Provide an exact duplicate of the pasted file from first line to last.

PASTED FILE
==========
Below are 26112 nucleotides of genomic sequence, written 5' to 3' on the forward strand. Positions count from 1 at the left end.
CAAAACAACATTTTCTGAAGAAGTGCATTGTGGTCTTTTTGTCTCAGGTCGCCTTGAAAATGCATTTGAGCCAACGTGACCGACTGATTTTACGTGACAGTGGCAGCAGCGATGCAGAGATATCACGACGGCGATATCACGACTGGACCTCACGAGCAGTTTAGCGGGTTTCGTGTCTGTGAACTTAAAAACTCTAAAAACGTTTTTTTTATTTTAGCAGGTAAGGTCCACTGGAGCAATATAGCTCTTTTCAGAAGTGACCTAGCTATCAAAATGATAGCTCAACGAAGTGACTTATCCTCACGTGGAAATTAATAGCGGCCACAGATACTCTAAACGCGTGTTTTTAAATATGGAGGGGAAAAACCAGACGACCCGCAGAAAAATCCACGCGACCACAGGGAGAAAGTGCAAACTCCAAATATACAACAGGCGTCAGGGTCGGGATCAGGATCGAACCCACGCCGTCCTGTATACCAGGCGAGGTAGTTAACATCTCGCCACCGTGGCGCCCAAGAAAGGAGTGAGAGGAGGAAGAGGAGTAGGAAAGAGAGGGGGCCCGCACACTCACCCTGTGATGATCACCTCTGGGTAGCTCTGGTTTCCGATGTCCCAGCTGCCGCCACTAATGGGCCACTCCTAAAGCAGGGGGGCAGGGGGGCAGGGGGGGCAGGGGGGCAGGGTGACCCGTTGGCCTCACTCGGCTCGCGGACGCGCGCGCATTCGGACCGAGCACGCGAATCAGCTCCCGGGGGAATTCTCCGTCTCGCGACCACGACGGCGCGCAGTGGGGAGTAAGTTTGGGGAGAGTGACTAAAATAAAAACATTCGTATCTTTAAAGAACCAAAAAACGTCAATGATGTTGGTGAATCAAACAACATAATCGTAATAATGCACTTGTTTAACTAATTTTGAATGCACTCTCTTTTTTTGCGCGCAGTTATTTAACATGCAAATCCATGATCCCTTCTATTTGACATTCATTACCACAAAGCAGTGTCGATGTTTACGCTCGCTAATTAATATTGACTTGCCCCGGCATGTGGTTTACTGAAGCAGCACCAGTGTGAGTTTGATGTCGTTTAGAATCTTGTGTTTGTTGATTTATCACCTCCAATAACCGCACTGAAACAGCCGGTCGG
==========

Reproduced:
Below are 26112 nucleotides of genomic sequence, written 5' to 3' on the forward strand. Positions count from 1 at the left end.
CAAAACAACATTTTCTGAAGAAGTGCATTGTGGTCTTTTTGTCTCAGGTCGCCTTGAAAATGCATTTGAGCCAACGTGACCGACTGATTTTACGTGACAGTGGCAGCAGCGATGCAGAGATATCACGACGGCGATATCACGACTGGACCTCACGAGCAGTTTAGCGGGTTTCGTGTCTGTGAACTTAAAAACTCTAAAAACGTTTTTTTTATTTTAGCAGGTAAGGTCCACTGGAGCAATATAGCTCTTTTCAGAAGTGACCTAGCTATCAAAATGATAGCTCAACGAAGTGACTTATCCTCACGTGGAAATTAATAGCGGCCACAGATACTCTAAACGCGTGTTTTTAAATATGGAGGGGAAAAACCAGACGACCCGCAGAAAAATCCACGCGACCACAGGGAGAAAGTGCAAACTCCAAATATACAACAGGCGTCAGGGTCGGGATCAGGATCGAACCCACGCCGTCCTGTATACCAGGCGAGGTAGTTAACATCTCGCCACCGTGGCGCCCAAGAAAGGAGTGAGAGGAGGAAGAGGAGTAGGAAAGAGAGGGGGCCCGCACACTCACCCTGTGATGATCACCTCTGGGTAGCTCTGGTTTCCGATGTCCCAGCTGCCGCCACTAATGGGCCACTCCTAAAGCAGGGGGGCAGGGGGGCAGGGGGGGCAGGGGGGCAGGGTGACCCGTTGGCCTCACTCGGCTCGCGGACGCGCGCGCATTCGGACCGAGCACGCGAATCAGCTCCCGGGGGAATTCTCCGTCTCGCGACCACGACGGCGCGCAGTGGGGAGTAAGTTTGGGGAGAGTGACTAAAATAAAAACATTCGTATCTTTAAAGAACCAAAAAACGTCAATGATGTTGGTGAATCAAACAACATAATCGTAATAATGCACTTGTTTAACTAATTTTGAATGCACTCTCTTTTTTTGCGCGCAGTTATTTAACATGCAAATCCATGATCCCTTCTATTTGACATTCATTACCACAAAGCAGTGTCGATGTTTACGCTCGCTAATTAATATTGACTTGCCCCGGCATGTGGTTTACTGAAGCAGCACCAGTGTGAGTTTGATGTCGTTTAGAATCTTGTGTTTGTTGATTTATCACCTCCAATAACCGCACTGAAACAGCCGGTCGG